- Present Fed. Cir. PTAB Appeal stats
- # of appeals decided
- Rate of every issue affirmed, rate of every reverse or vacated, rate of mixed out, rate of dismissal
- # of Rule 36 affirmance vs. # of written opinions
- # of appeals decided
Douglas Wilson, Partner
Heim, Payne & Chorush LLP
- The Supreme Court held that adoption of the broadest reasonable interpretation standard is proper rulemaking by the Patent Office under Chevron. The Supreme Court even held that it was a reasonable exercise of the Patent Office’s discretion. Assuming that the Supreme Court was correct that Congress intentionally left the policy decision of what claim construction standard should be employed in inter partes review (as well as other reviews) to the Patent Office’s discretion, should Congress revisit this issue? Here are some observations on IPR and the policy of broadest reasonable interpretation: (1) invalidation rate in IPR versus district court litigation; (2) significance of the claim construction standard in those decisions; and (3) fairness of interpreting claims one way for infringement and another way for validity (the proverbial nose of wax).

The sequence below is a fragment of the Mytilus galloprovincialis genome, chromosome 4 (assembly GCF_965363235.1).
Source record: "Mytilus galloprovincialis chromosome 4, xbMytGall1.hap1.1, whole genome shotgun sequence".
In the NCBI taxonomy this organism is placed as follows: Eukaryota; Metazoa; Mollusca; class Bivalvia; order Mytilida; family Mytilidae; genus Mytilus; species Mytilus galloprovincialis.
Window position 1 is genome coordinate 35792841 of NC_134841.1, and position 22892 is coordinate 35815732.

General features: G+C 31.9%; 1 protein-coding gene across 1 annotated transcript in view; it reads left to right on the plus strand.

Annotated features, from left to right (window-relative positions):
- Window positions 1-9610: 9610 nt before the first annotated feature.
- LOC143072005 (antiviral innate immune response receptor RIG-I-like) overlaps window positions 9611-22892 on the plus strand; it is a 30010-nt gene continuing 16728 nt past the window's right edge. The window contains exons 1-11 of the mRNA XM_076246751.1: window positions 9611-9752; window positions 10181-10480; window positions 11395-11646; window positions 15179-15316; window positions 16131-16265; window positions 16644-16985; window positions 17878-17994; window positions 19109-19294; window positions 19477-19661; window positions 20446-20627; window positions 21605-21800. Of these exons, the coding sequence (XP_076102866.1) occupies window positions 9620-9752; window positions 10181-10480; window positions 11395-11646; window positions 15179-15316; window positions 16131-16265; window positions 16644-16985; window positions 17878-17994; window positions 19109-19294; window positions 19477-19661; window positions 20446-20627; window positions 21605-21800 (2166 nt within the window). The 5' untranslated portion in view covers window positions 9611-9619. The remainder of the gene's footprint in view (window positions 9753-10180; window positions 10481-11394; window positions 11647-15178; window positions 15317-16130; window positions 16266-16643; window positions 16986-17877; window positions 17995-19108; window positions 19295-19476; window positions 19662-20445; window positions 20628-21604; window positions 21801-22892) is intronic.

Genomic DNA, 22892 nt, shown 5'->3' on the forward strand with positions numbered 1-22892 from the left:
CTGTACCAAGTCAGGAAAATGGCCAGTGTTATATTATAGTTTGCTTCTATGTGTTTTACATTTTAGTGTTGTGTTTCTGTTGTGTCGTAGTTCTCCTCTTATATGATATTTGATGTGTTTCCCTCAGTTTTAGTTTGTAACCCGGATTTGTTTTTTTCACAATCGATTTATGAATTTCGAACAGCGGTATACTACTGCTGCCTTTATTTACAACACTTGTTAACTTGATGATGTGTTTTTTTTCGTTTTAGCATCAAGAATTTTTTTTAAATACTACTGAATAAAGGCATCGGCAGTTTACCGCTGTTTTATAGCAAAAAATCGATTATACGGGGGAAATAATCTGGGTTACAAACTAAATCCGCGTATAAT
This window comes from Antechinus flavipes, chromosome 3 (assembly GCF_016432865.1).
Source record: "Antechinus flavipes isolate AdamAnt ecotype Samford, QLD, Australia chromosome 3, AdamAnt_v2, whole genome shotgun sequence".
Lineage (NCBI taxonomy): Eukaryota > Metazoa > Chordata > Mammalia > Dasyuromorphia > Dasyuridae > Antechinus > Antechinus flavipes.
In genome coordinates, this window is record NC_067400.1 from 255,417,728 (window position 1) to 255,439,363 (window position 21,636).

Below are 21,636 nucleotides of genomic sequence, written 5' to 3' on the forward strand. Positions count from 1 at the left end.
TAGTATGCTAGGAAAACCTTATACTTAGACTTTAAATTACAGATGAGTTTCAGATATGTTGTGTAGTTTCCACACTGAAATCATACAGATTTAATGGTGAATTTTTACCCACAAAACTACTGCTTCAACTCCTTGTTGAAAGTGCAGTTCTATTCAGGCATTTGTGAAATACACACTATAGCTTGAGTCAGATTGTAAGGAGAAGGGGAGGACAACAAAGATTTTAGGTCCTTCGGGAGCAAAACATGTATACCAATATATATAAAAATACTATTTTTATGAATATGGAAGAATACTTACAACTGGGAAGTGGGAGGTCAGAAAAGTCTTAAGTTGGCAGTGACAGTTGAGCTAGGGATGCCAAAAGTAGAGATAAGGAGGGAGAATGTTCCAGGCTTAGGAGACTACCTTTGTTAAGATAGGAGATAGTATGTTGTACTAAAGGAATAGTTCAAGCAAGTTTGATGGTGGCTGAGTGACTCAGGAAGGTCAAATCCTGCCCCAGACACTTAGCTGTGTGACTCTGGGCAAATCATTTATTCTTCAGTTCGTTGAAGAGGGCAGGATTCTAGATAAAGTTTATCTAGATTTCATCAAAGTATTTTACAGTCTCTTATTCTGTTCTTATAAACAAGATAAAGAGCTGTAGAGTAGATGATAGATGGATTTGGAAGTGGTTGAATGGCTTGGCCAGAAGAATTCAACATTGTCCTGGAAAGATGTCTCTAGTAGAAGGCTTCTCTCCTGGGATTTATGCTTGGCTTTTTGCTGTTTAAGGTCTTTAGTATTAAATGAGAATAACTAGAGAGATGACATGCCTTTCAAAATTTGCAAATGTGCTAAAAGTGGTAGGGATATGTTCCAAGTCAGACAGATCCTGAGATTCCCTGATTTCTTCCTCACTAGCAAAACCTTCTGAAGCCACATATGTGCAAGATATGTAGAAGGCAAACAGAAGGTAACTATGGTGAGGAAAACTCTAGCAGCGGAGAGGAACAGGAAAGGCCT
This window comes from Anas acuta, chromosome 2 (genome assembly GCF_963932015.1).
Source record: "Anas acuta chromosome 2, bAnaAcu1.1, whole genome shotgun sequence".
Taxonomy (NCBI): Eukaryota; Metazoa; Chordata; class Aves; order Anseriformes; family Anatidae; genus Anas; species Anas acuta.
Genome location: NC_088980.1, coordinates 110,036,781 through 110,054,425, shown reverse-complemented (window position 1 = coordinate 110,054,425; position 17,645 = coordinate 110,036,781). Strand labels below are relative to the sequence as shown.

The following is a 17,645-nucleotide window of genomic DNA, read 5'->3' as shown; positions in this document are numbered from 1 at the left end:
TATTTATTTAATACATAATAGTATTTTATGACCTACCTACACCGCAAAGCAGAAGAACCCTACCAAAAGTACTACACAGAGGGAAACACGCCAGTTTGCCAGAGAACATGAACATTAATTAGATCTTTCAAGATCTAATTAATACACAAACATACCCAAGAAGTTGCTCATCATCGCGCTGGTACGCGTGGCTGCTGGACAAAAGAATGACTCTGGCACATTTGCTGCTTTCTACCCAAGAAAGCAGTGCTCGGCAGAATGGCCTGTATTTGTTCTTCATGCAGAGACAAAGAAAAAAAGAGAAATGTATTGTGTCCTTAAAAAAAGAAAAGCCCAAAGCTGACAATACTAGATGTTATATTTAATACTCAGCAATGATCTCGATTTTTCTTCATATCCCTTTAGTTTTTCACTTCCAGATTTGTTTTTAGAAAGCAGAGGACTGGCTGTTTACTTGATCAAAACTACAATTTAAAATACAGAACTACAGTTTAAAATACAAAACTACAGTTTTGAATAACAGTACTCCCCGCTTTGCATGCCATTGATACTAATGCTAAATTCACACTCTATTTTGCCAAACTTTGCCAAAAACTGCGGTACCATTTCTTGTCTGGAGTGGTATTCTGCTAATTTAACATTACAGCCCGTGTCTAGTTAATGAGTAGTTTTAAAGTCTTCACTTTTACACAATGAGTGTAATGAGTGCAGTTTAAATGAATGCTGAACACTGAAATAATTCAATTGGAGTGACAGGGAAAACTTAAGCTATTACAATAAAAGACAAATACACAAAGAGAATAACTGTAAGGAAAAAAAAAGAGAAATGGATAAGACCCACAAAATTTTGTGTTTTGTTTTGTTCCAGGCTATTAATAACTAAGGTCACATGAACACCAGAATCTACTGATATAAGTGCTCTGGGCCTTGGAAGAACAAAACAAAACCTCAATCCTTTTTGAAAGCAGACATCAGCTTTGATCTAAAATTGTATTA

- In reaching its decision that ordinary institution decisions by the Patent Trial and Appeal Board are not subject to judicial review, the Supreme Court observed that the America Invents Act contained an important congressional objective of “giving the Patent Office significant power to revisit and revise earlier patent grants.” Taken in the context of the Court’s opinion, this message raises several important questions about the scope of the Patent Office’s power to institute inter partes reviews (as well as post grant and covered business method reviews) and the extent to which error in the Patent Office’s application of the statute can be remedied. Four questions that can be raised are: (1) Can the Patent Office institute a review on unchallenged claims; (2) can the Patent Office rely on evidence or arguments not cited by the petitioner; (3) can the Patent Office deny institution based on a broader interpretation of the estoppel statutes than the federal courts employ; and (4) can the Patent Office, for example, institute an IPR based on a petition filed more than one year after a party is served with a complaint?
Who Should Attend:
- Patent Lawyers
- Patent Owners
- Patent Holders